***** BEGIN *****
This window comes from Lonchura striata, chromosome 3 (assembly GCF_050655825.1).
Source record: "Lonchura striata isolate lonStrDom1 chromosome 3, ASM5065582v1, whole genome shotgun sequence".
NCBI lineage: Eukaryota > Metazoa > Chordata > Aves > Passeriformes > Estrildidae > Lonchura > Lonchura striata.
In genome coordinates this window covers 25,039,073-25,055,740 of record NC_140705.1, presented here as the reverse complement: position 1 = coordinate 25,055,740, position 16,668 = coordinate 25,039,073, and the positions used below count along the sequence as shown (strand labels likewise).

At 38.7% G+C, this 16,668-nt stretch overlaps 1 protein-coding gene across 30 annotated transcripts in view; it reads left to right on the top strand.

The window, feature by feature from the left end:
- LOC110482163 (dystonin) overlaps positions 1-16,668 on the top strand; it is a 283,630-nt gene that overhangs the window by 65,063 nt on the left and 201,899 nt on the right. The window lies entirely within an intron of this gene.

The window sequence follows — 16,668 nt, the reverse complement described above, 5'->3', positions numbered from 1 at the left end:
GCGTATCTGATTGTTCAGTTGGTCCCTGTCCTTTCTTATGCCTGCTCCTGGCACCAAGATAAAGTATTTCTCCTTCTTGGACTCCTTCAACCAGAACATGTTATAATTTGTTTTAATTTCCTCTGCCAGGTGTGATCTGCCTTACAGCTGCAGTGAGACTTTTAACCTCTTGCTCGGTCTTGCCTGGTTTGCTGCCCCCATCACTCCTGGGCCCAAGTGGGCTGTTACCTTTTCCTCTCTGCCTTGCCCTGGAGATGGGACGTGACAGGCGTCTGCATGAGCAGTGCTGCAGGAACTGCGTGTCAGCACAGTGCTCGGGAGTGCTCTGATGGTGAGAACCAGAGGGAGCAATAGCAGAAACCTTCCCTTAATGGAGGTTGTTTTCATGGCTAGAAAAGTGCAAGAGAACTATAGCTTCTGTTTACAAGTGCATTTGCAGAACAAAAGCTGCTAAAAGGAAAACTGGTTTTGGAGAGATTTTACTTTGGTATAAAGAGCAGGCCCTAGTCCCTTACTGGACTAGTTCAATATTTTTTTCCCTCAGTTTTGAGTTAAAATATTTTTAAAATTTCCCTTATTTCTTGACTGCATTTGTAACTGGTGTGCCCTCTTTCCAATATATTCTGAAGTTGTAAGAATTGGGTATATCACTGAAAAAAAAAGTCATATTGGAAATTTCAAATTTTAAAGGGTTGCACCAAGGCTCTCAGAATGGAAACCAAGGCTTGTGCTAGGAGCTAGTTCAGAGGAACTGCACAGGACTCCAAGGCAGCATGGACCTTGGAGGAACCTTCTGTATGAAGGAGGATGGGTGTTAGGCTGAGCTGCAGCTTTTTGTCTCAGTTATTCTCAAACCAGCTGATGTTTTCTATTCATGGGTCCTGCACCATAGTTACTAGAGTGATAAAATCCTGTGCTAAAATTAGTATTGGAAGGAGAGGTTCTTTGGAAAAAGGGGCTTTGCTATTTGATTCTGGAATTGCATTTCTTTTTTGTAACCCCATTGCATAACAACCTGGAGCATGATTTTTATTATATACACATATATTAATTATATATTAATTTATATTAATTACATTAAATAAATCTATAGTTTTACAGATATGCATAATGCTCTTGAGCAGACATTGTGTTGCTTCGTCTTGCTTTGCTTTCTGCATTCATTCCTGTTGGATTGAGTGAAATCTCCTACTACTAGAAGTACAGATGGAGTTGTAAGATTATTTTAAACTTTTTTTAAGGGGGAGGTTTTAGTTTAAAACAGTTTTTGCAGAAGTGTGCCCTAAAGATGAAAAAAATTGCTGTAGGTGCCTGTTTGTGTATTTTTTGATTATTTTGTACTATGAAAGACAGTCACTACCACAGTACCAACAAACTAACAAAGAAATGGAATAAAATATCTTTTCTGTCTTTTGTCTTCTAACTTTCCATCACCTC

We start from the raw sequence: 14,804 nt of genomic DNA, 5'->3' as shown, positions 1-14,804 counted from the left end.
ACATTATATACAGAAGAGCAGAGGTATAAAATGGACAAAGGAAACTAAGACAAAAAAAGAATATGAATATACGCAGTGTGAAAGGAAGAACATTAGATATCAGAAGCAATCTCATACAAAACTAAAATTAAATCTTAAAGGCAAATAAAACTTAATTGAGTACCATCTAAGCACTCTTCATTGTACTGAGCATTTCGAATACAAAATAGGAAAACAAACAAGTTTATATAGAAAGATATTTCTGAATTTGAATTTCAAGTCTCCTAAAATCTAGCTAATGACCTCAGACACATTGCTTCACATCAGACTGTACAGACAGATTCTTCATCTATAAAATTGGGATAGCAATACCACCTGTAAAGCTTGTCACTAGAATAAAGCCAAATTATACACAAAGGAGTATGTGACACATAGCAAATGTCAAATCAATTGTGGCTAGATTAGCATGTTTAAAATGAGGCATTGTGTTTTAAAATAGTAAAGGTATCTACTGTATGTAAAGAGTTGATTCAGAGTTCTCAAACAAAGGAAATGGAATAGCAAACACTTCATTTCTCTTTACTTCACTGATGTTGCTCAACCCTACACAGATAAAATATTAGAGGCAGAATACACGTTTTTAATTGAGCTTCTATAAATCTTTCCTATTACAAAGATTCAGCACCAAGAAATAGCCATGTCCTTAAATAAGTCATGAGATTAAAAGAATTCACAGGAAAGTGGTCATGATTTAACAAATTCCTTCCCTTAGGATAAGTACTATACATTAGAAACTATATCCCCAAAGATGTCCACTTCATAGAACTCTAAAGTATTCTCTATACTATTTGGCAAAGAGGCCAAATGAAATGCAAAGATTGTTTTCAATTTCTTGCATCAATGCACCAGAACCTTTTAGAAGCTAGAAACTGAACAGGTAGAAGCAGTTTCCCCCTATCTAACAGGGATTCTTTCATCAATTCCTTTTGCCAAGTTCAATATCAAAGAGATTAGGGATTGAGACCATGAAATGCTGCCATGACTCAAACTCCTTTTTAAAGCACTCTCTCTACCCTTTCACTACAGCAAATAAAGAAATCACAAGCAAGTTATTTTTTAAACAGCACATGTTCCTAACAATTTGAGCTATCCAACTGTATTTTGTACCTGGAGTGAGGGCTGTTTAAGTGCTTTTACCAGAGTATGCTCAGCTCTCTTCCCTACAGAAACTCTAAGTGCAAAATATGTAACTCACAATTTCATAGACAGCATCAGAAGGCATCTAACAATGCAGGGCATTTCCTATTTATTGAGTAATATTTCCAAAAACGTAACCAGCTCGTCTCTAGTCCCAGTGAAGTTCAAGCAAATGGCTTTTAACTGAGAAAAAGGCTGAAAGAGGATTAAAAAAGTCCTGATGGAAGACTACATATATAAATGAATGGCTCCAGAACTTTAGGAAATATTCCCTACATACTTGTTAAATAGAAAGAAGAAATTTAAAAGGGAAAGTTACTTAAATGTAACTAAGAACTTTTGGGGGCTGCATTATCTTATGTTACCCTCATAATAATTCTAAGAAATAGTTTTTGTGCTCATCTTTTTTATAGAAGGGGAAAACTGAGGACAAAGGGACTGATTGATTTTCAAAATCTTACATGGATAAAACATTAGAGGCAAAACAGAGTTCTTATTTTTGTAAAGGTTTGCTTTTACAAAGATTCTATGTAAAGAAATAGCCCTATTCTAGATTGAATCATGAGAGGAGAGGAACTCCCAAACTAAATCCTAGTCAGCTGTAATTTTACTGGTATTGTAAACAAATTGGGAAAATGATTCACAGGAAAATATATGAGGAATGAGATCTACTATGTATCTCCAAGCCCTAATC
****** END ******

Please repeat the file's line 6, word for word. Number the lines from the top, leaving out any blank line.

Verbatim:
The window, feature by feature from the left end: